What are the bowels of the grave? Even the inside or the recess of the grave itself. When Jonah was in this state, he says, that he was heard by the Lord. It may be proper to repeat again what I have already slightly touched, -- that Jonah was not so oppressed, though under the heaviest trial, but that his petitions came forth to God. He prayed as it were from hell, and not simply prayed, for he, at the same time, sets forth his vehemence and ardor by saying, that he cried and cried aloud. Distress, no doubt, extorted from Jonah these urgent entreaties. However this might have been, he did not howl, as the unbelieving are wont to do, who feel their own evils and bitterly complain; and yet they pour forth vain howlings. Jonah here shows himself to be different from them by saying, that he cried and cried aloud to God. It now follows --
1 It is remarkable that several sentences in this prayer, as it has been observed by Marchius and Henderson, are exactly the same, not only in sense, but also, in most instances, in words, with passages in the Psalms. The first clause of this verse is found in Psalm 120:1, only the words are differently arranged. The last clause of the third verse, both in words and order, is the same with a distich in Psalm 42:7. The beginning of the fourth verse agrees nearly with Psalm 31:22; and so does the fifth verse with a line in Psalm 69:1, one word being different. The first clause of the seventh verse is found in the very same words in Psalm 142:3; and the first line in the eighth verse is Psalm 31:6, with the exception of one letter; and the last words of the ninth verse are to be met within Psalm 3:8, only the order is reversed. "On the supposition" says Henderson, "that Jonah was familiar with the Psalms, it was very natural for him to incorporate sentences taken from them with his own language." -- Ed.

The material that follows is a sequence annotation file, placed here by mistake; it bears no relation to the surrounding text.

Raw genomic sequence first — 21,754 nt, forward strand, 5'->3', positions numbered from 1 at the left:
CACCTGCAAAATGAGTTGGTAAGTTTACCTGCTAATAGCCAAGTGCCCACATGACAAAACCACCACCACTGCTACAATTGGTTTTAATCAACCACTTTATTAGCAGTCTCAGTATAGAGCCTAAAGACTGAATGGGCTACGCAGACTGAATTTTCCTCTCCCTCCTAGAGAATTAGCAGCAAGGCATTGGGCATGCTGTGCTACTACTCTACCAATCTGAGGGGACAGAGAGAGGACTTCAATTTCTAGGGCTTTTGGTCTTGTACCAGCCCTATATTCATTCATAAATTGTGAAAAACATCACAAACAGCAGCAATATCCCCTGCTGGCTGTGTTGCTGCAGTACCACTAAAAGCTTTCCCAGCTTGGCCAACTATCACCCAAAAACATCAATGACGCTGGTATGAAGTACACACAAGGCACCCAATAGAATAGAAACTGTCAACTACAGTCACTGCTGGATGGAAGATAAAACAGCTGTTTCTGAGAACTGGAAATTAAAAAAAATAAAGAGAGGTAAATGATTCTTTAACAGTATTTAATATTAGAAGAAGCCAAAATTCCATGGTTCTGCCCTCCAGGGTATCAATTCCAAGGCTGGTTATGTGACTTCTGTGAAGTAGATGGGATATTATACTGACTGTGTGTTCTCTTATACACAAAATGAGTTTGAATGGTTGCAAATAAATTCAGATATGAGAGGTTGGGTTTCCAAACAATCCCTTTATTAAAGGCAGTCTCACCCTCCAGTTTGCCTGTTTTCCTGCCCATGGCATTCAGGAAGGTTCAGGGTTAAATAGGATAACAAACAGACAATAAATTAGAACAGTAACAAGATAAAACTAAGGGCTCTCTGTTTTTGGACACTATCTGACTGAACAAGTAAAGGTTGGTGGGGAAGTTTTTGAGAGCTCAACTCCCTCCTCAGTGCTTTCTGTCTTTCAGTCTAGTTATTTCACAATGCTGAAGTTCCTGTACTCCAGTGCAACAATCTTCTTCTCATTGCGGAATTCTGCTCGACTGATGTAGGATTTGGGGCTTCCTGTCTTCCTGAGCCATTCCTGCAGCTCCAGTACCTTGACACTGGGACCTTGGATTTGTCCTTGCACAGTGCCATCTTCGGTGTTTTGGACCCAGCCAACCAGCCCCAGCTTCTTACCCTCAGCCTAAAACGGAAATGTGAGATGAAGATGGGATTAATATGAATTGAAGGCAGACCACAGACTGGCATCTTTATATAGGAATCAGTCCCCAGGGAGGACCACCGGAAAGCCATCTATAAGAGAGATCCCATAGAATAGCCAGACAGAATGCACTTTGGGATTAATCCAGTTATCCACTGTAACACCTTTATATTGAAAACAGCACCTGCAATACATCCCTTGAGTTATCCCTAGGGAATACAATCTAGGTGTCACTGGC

2 "No place amiss for prayer, I will that men pray everywhere; where ever God casts us we may find a way open heavenwards, if it be now our own fault. Jonah was now in the bottom of the sea, yet out of the depths he cries to God." -- M. Henry. "It may be asked, How could Jonah either pray or breathe in the stomach of a fish? Very easily, if God so willed it. And let the reader keep this constantly in view: the whole is a miracle, from Jonah's being swallowed by the fish, till he was cast ashore by the same animal. It was God that had prepared the great fish; it was the Lord that spake to the fish, and caused it to vomit Jonah on the dry land. All is miracle." -- Adam Clarke. -- Ed.
3 He relates here, as it appears from the preceding, "and he said" the prayer he offered when in the fish's bowels, and not a prayer offered after his deliverance. Some have entertained the latter opinion, because some of the verbs here are in the past tense: but this circumstance only shows that he continued to pray from the time when he was swallowed by the fish to the time when he was delivered. It was a continued act. It is the same as though he said, "I have called, and do call on Jehovah." Marckius, and also Dathius, render the verbs in the present tense, "I call" etc. The following is a translation according to the view of this prayer, --
3. I call in my distress on Jehovah, and he will answer me;
From the belly of the grave I cry, -- thou hearest my voice.
4. When thou didst send me to the deep, into the midst of the waters,
And the flood surrounded me, --
Thy billows and waves over me passed;
5. Then I said, I am banished from the sight of thine eyes; --
Yet I will again look towards the temple of thy holiness.
6. Encompass me do the waters to the soul,
The deep surrounds me,
The sedge is wrapped around my head:
7. To the cuttings off of the mountains have I descended;
The earth! Its bars are continually around me:
But thou wilt bring from destruction my life,
O Jehovah, my God.
8. When overwhelmed within me was my soul,
Jehovah did I remember;
And come to thee shall my prayer --
To the temple of thy holiness.
9. They who regard idols of vanity,
Their own mercy forsake:
10. But I, with the voice of praise, will sacrifice to thee,
What I have vowed will I fulfill:
Salvation belongs to Jehovah.
"The cuttings off" in verse 7, says Parkhurst, were those parts which were cut off from the mountains at the deluge. The Septuagint has scismav -- rents-clefts. Roots, bottoms, foundations, have been adopted by some, but not consistently with the meaning of the original word, -- "The bars or bolts" of the earth convey the idea of impediments in his way to return to the earth. They were "around" him, or literally "upon" him, ydeb, that is, they were, as it were, closed upon him. -- Ed.
Chapter 2, Verse(s) 1-2 | 3 | 4 | 5-6 | 7 | 8-9 | 10 |